New Methods for Engagement
The intended goal of my design-research advocates for design disciplines to possess new tools to engage a wider audience of river basin management projects, by gaining an objective and more technical perspective on issues with which they may not be familiar. I believe architects, landscape architects, urban designers, and practitioners of other design disciplines can contribute important ideas, both in terms of graphic legibility, as well as important ideas that directly impact the built environment at territorial scales beyond their typical disciplinary definitions and scales. But to do so, designers need to embrace a more technical grounding from other fields working in river basin management. And conversely, these other fields have much to gain from various, more generalist-oriented skill sets that design disciplines bring to promoting a healthier and more adaptive built environment.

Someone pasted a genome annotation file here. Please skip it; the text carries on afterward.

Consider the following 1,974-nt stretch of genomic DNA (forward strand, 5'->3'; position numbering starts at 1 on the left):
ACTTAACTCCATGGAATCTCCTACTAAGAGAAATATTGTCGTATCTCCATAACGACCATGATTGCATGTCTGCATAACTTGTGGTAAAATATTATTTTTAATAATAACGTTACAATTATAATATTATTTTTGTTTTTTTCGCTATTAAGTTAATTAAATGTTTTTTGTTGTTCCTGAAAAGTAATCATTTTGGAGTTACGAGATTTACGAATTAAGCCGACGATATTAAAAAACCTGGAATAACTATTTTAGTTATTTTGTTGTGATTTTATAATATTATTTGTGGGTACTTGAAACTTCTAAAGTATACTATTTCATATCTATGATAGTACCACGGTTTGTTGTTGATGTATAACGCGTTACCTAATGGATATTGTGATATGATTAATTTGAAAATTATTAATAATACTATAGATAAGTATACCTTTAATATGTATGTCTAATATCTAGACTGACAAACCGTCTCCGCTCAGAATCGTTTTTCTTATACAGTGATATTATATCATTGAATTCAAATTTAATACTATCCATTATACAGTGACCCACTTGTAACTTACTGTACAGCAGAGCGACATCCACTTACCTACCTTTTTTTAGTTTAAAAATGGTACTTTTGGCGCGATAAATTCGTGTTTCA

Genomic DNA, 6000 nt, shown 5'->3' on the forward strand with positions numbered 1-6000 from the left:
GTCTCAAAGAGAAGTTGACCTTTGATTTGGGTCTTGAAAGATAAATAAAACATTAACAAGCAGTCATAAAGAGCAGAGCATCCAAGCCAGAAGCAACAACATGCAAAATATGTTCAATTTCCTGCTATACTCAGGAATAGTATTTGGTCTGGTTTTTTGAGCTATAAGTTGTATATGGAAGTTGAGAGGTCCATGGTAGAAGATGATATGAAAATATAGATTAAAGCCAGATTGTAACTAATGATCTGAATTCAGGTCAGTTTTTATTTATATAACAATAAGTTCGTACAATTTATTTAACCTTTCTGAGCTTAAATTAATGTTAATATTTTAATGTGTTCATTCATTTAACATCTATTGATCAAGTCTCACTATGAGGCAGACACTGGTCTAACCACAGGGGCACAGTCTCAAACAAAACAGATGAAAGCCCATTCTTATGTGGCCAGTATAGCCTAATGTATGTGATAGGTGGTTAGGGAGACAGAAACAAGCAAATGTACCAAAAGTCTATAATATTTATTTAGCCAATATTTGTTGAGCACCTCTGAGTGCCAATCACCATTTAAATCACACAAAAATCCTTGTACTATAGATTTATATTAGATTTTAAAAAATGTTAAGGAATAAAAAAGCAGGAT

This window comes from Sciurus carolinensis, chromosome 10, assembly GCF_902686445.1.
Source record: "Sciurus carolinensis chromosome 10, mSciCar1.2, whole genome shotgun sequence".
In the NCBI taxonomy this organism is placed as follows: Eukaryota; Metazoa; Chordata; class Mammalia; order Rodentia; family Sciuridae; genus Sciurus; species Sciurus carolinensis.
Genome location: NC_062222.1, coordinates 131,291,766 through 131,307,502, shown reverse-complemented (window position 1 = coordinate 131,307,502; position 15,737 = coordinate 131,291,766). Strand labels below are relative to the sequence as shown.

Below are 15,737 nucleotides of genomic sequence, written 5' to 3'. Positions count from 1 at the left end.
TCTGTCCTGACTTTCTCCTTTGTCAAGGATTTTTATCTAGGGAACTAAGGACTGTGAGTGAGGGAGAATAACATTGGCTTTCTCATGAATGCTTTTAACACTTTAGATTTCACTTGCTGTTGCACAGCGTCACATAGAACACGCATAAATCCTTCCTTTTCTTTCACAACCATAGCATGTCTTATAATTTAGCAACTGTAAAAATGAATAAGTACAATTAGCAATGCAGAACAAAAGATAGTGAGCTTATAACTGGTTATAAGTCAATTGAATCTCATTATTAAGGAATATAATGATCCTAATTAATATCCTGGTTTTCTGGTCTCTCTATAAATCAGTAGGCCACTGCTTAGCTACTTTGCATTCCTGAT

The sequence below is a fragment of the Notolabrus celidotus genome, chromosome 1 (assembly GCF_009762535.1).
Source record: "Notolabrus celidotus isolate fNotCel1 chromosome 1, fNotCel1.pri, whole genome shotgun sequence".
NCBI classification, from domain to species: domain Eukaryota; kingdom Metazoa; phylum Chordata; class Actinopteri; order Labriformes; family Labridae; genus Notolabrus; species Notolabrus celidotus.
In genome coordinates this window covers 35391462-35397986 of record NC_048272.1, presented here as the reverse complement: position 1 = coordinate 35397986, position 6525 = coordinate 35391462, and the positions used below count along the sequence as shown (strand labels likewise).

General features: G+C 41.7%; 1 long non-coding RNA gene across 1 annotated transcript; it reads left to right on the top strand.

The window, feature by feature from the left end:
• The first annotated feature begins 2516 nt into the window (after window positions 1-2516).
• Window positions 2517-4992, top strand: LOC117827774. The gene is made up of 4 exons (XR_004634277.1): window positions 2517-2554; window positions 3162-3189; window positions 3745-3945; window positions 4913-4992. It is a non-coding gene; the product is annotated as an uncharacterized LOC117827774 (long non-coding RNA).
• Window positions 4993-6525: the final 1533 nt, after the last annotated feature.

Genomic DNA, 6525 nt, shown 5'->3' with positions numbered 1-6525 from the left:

Since my primary home and workplace is in St. Louis, Missouri, along with prior and continuing work in New Orleans, Louisiana, the bulk of my design-research begins, prioritizes, and ends, in the Mississippi River Basin. But this work is critically understood comparatively with two other major river basins: the Mekong and the Rhine.
The following provides a glimpse into the first part of the methodology, Appreciate + Analyze, which includes field documentations and analytical drawings that highlight issues of living with, or living without, water in the Mississippi, Mekong, and Rhine River Basins. The intention is for these multi-scaled analyses across these three river basins to serve as a platform for a clearer understanding of complex issues within and between the three.